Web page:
The Concerto for Horn and Orchestra is a work celebrating the horn repertoire. Each movement is a tip of the cap to a composer who helped define its role and many horn excerpts are hidden inside the piece. Instrumentation changes with each movement depending on the inspiration: from delicate woodwinds and strings to an all-wind scherzo the orchestra members get to explore various roles throughout the concerto.
Wolfgang Amadeus Mozart’s Horn Concerto in E-flat, K. 447 is one of my favorite pieces of music and the horn solo I am most familiar with. The Mozart concertos are one of the staples of horn repertoire. It is only fitting to begin my concerto with homage to this work.
John Phillip Sousa has been notorious for his use of the horn. Unfortunately horn players get stuck with off-beat after off-beat no matter the march. Fortunately, this movement utilizes exactly what they have been trained for! This Sousa-inspired movement is a fun march that provides a few treats for the soloist along the way.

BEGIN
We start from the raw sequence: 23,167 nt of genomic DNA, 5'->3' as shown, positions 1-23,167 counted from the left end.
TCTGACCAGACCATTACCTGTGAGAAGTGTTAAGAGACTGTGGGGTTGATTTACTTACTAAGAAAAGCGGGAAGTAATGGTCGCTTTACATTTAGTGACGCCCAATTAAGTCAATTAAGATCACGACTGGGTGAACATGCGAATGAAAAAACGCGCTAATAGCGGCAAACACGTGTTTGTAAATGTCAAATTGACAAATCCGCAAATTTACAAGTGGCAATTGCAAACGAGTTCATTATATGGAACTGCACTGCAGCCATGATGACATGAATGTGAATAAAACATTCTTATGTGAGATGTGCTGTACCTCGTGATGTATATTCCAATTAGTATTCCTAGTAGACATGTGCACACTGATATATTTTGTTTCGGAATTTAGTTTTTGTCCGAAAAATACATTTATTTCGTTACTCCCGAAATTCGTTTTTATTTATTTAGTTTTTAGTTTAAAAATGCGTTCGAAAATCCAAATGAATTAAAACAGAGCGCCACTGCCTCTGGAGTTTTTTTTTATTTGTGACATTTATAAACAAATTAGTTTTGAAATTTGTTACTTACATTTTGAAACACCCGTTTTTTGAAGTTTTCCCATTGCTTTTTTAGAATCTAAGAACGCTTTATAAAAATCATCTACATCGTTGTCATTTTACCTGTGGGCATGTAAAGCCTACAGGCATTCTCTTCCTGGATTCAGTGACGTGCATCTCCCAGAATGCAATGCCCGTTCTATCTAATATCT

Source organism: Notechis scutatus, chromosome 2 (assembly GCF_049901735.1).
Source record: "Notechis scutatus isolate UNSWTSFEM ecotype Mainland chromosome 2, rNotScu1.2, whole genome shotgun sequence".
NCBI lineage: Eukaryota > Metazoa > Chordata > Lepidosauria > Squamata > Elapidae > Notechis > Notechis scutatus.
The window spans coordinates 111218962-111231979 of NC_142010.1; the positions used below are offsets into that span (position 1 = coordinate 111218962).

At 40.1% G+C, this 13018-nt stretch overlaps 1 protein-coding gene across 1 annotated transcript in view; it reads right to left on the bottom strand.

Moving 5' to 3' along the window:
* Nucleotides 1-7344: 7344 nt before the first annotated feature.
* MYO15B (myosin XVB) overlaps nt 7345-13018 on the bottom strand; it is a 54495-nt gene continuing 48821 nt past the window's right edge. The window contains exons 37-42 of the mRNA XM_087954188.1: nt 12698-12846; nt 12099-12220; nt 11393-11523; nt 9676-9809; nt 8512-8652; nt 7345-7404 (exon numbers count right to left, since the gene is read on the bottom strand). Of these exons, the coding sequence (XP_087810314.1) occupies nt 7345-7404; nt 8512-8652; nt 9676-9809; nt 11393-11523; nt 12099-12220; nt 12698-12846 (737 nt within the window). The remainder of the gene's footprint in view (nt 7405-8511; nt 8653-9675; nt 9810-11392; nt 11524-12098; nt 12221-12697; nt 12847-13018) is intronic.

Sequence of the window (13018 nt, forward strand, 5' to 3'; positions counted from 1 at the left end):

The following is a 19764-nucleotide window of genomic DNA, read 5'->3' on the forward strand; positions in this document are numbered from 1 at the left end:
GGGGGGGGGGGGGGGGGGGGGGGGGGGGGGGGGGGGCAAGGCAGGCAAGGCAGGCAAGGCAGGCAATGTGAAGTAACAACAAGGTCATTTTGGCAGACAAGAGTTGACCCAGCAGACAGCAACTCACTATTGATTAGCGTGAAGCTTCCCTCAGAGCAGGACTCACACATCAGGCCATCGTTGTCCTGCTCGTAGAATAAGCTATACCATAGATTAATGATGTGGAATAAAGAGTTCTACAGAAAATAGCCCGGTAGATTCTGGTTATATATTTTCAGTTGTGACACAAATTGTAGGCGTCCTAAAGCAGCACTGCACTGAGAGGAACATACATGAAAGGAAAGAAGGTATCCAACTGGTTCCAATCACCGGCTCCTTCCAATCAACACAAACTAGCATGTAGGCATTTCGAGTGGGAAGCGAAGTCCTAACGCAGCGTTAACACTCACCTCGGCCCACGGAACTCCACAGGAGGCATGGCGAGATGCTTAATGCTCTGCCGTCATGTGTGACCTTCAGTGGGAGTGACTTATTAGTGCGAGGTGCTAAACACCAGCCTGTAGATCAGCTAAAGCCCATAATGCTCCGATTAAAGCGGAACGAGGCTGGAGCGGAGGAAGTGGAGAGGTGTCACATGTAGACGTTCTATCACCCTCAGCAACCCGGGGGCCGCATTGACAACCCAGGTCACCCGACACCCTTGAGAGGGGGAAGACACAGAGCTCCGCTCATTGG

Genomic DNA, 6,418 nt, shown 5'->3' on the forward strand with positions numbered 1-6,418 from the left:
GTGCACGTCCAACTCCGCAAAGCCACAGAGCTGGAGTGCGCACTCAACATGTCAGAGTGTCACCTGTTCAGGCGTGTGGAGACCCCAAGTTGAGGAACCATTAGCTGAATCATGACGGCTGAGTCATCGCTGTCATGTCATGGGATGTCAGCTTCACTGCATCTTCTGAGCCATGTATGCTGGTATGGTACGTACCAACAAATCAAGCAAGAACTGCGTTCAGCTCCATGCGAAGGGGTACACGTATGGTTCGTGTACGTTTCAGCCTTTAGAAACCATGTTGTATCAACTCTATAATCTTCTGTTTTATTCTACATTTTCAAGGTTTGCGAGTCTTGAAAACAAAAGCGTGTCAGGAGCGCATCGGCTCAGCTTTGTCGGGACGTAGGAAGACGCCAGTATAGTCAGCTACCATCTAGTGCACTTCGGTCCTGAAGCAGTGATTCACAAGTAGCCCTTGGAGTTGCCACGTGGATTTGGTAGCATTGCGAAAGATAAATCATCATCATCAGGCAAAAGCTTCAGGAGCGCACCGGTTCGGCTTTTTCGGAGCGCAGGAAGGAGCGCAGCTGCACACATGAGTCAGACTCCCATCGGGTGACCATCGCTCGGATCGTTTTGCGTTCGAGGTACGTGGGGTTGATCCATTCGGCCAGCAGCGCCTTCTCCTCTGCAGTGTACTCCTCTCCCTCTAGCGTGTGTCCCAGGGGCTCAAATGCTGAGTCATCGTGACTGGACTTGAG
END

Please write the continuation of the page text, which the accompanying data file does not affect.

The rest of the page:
III. Sehr einfach und schlicht, wie eine Volksweise
Gustav Mahler’s dynamic use of the horn has conductors using the term “Mahlerian” to get an edgier, fuller sound. However, this movement reflects on Mahler’s more tender moments while the phrases get longer and longer. A certain folk band weaves in and out of the texture in a style he may have imitated if he were still alive.
IV. With intensity
Gustav Holst is an iconic writer for any brass instrument. This movement is homage to The Planets as we join the front lines of an ongoing battle for the stars. Quotes of the horn solo from Venus are set against the raucous fanfares, charges, and skirmishes. It is a dazzling and virtuosic finale with the horn leading the charge.
- Matthew Nunes
December 6th, 2014 – January 26th, 2017
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